We may never get to use the word “survivor” to describe Becca Meyer. But let me tell you, that girl is surviving.

Yesterday, today, and, we certainly hope, tomorrow, she is living a life so filled with love and laughter and friendship and family that some may be rightfully envious of her. She is alive and she is thriving — running, jumping, playing and doing it all with a full-sized dose of spice and sass.

Take today, for instance. Today was Purple for Becca Meyer Day at Fairfax School. The Student Council created a long list of Spirit Days for the month of May and Braedan’s suggestion was this one. It was carefully planned for a Thursday because Becca’s at a hospital in Pittsburgh every Monday, Wednesday and Friday morning. I knew that Braedan was nervous that people might not participate, or that it would only be the girls in purple, or that (worst fate of all) Becca wouldn’t notice. He wrote his own message to read over the PA system on Wednesday afternoon reminding people of the day and why it was important, closing with, “It doesn’t matter how you look because you’ll be doing something good for someone else.”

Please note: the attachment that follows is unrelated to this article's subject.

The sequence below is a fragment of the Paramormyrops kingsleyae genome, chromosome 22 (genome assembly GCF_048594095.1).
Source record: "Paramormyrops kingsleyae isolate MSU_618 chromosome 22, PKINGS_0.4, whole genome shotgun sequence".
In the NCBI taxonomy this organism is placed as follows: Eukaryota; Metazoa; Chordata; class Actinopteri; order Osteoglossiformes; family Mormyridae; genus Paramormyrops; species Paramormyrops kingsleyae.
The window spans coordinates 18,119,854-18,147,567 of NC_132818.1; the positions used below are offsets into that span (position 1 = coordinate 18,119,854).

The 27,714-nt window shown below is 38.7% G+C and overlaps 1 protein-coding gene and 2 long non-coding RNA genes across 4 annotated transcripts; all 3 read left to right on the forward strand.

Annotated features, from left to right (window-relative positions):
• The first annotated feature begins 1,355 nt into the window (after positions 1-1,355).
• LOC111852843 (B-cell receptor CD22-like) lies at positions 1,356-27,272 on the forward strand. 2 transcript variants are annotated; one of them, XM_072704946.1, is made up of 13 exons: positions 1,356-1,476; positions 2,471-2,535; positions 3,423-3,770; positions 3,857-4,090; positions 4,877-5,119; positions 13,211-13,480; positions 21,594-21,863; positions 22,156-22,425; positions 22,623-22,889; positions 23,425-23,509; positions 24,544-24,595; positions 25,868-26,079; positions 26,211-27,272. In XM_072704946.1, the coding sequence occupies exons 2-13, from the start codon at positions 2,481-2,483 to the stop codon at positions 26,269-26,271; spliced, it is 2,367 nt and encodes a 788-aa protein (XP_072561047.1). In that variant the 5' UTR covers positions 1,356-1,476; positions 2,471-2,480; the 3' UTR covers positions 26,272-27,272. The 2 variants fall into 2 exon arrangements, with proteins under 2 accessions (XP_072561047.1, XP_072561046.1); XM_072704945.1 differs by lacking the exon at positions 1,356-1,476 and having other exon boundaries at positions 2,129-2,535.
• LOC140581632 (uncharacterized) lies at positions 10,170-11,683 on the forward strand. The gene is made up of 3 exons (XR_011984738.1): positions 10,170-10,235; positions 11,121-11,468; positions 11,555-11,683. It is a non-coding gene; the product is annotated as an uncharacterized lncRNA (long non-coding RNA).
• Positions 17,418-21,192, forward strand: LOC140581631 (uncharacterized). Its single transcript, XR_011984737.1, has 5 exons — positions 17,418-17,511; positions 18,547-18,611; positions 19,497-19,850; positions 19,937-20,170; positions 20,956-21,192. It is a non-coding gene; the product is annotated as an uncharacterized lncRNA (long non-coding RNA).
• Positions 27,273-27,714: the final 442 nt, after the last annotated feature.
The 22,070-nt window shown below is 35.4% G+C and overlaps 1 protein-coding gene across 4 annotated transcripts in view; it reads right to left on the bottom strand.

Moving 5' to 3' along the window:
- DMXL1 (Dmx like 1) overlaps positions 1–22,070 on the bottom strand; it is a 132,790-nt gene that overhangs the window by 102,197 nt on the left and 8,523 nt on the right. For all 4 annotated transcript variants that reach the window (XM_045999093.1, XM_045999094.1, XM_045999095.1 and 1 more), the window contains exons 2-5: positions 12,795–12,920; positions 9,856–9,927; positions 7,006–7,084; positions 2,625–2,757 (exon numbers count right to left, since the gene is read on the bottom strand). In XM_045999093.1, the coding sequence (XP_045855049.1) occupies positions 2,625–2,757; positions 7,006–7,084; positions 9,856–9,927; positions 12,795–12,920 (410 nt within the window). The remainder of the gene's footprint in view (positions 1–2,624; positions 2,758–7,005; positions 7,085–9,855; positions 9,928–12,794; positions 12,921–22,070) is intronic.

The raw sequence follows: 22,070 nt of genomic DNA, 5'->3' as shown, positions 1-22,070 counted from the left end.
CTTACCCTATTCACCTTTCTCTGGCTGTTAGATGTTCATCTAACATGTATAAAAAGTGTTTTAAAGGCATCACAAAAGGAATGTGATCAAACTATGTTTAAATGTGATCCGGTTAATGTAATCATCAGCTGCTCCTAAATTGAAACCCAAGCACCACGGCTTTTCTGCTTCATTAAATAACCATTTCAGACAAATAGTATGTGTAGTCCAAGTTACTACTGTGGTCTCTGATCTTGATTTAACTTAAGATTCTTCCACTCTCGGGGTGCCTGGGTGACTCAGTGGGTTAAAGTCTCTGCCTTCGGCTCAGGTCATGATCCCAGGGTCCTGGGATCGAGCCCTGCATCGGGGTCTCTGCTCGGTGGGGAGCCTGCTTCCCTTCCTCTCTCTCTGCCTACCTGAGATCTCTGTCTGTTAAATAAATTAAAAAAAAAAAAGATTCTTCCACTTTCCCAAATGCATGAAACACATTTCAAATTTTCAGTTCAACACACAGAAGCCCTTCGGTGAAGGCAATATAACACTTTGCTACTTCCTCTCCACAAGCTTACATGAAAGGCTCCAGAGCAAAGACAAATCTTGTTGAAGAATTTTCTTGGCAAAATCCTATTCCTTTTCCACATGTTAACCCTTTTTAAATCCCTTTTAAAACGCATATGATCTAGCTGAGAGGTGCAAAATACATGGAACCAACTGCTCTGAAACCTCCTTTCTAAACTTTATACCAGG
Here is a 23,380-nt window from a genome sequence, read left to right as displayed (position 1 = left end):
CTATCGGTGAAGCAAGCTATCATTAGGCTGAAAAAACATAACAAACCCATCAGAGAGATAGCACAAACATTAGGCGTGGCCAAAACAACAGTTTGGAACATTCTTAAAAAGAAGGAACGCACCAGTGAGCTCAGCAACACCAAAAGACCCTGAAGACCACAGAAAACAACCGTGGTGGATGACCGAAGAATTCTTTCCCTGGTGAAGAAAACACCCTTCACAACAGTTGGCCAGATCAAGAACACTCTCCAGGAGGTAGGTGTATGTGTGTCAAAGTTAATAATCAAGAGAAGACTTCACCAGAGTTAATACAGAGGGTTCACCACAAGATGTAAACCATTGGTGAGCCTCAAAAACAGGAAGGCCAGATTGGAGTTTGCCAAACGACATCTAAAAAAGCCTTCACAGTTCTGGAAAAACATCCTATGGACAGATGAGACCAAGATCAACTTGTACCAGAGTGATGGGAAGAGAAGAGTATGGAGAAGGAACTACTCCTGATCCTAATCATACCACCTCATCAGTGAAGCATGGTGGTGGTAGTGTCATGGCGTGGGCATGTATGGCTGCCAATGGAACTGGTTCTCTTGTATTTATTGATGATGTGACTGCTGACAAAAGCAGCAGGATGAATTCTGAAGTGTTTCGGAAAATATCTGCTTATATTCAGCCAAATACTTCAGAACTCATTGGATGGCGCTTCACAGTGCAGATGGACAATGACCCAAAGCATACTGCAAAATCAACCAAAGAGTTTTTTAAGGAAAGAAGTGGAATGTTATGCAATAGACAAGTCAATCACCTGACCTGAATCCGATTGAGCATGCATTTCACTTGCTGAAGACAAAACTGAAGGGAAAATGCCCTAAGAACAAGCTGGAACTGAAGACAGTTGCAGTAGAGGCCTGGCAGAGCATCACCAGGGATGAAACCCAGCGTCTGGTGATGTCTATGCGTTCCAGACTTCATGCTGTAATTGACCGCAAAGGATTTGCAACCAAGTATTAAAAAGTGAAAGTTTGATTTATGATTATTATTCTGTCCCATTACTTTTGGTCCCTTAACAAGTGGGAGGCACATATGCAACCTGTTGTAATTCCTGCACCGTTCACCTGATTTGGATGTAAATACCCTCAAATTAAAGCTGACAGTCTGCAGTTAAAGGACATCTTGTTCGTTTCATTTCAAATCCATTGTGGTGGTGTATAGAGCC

We found purple t-shirts in the bottom of my kids’ drawers and were all ready. And then Becca threw up yesterday. On her car ride back from Pittsburgh. Which could be a sign that the time had come, that the end was about to begin. As I put the kids to bed last night, I debated whether I should tell Braedan that tidbit of truth to prepare him for the possibility that she might not be at school on her very own day. But he was riding high after a super successful trumpet quartet with three of his best friends, and I was holding tight to the hope that Becca’s was just a passing sickness, some normal explanation for normal vomit with a normal outcome.

Well, she was at school today, in head to toe purple, as were many of her schoolmates. I was most impressed with the number of kids, boys and girls alike, from kindergarten through fifth grade donning that royal color. And Braedan was most pleased. And — all that really matters — Becca was most pleased. And full of spice and sass.

At dismissal time, she marched out the door arm in arm with her best friend since birth, both purpled to the hilt. They encountered a beloved teacher in our building, who had sprayed her hair purple for the day, and she pointed it out to Becca, who promptly stuck her hands on her hips and said, with a personality bigger than her poofy princess dress, “No. You. Didn’t. That’s PINK!

Today, she is surviving.